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Abercrombie & B*tch

By Coupleofidiots @coupleofidiots

Abercrombie & Bitch  Image Source:
I have been struggling to find an appropriate way to start this post, as I don't know how to begin without sounding like a have a bias towards one side of the argument. It's with this that I have decided to start this post simply with an official quote that came from Abercrombie & Fitch CEO, Michael Jefferies in a 2006 Salon interview in order to let you decide your own opinion of this character before I start.
So here it is:
"In every school there are the cool and popular kids, and then there are the not-so-cool kids,"....
"Candidly, we go after the cool kids. We go after the attractive all-American kid with a great attitude and a lot of friends. A lot of people don’t belong [in A&F's clothes], and they can’t belong. Are we exclusionary? Absolutely. Those companies that are in trouble are trying to target everybody: young, old, fat, skinny. But then you become totally vanilla. You don’t alienate anybody, but you don’t excite anybody, either."..
"Because good-looking people attract other good-looking people, and we want to market to cool, good-looking people. We don't market to anyone other than that"
Its safe to say that this statement when I saw it did strongly turn me against the clothing brand that is Abercrombie & Fitch, which was saddening for me, as it, along with its co-brand (Hollister) are two of my favorite clothing shops to buy from. I like the way they fit, I like their relaxed beach style and I feel that the quality of their clothing for the money that you pay is well worth it when comparing to other clothing shops in roughly the same price bracket, such as the likes of Topman or All Saints.
However, since seeing this statement all over Facebook roughly about 2 months ago now I have yet to return to my local Hollister shop or to even go onto the A&F website, and I have a few strong reasons why.
Personally I was never considered one of the 'cool kids' at school. I never had that keen of an interest in sport or being popular, in honesty I generally preferred music and spending countless hours in my room playing online on Xbox Live with my 'Online friends' as that was where I felt most comfortable. It is with this that when I saw what Mr Jefferies had said that it really put me off of these brands. I have always been very conscious of what I wear and generally pride myself on my appearance. However now I just don't feel as though I am welcome in these shops, and in all honesty I don't want to give money to a company that openly doesn't want people who don't 'belong' to shop in their stores.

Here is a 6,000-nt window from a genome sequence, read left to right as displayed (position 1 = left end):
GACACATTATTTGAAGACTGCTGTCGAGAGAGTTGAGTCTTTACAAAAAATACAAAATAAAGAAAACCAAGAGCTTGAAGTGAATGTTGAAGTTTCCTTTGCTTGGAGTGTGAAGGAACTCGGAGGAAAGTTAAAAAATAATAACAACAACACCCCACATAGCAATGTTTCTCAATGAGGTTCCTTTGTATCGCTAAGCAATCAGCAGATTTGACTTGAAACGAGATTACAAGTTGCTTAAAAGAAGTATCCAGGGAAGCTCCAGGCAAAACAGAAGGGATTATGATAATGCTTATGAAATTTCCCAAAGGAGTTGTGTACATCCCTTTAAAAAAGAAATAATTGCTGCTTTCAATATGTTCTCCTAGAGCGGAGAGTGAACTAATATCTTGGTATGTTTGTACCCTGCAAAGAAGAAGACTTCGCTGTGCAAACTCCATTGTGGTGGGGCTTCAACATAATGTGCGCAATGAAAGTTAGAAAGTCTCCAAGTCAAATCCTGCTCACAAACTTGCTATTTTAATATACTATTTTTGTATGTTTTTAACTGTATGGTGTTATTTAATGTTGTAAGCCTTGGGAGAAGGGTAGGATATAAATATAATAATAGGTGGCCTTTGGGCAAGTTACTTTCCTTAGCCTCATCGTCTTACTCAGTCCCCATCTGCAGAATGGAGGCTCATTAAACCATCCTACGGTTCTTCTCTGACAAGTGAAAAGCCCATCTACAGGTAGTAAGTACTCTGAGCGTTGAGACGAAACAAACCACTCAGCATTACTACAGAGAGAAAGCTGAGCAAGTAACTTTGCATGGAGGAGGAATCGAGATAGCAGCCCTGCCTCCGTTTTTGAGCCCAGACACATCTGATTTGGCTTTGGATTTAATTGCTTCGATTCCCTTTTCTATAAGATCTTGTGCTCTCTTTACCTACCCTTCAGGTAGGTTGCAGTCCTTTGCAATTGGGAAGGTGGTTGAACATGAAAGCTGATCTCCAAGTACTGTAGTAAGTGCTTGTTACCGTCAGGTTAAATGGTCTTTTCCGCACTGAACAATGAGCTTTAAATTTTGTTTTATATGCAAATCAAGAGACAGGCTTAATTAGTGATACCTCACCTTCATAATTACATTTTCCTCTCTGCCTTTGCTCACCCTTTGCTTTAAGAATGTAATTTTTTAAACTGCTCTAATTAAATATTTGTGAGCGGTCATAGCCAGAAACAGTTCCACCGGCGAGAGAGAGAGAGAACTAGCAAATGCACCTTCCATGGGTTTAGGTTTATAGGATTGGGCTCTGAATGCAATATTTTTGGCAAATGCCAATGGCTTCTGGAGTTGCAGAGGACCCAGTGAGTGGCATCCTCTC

I have never been a person for bullying, in fact, for most of my childhood and right up until secondary school (where I grew up and realised that violence wasn't always the answer) I spent most of my time fighting the bullies and standing up for quieter kids in my year that they would pick on merely because they wouldn't retaliate - It was always helpful for me that I was always generally quite tall for my age and so I didn't feel intimidated by the bullies.
With this I am brought on to my next reason of why I just can't look at this company the same way anymore, and don't think that I ever will. Yes, Jefferies has now released an official apology stating: "We look forward to continuing this dialog and taking concrete steps to demonstrate our commitment to anti-bullying in addition to our on-going support of diversity and inclusion", but i'm just not buying it. To anyone who has been bullied in the past or witnessed bullying in the past, does this not just seem exactly like those kids in school, who when caught bullying will say anything they can and act as innocent as possible to the teacher in order to get away with their actions; when in reality they haven't changed at all and will just learn from the incident on how to be more discrete about their actions? Cause that's exactly what it looks like to me, especially when you consider the fact that it took Jefferies almost 7 years to actually make this apology as it only came to light earlier this year when it went viral on social networking sites (showing clearly to me that he doesn't feel any differently and that he is merely apologising to cover his own back and because it is the sensible thing to do from a profitable businesses point of view).
In conclusion, you can see I have a very one-sided opinion on this matter. I feel that Abercrombie & Fitch and their CEO Jefferies have a lot to think about a re-evaluate in their opinions on people and the way they lead their lives - singling out and relegating people solely on appearance and the way they choose to live their lives is just wrong on every level and until I truly see a change in this company and the way that it is run, I can guarantee that I will not be returning to their stores.
I hope you have enjoyed this post and I would love to hear your opinions on this matter, whether they are the same as mine or different. And as always if you give the blog a follow and share it around that would help up greatly. :)

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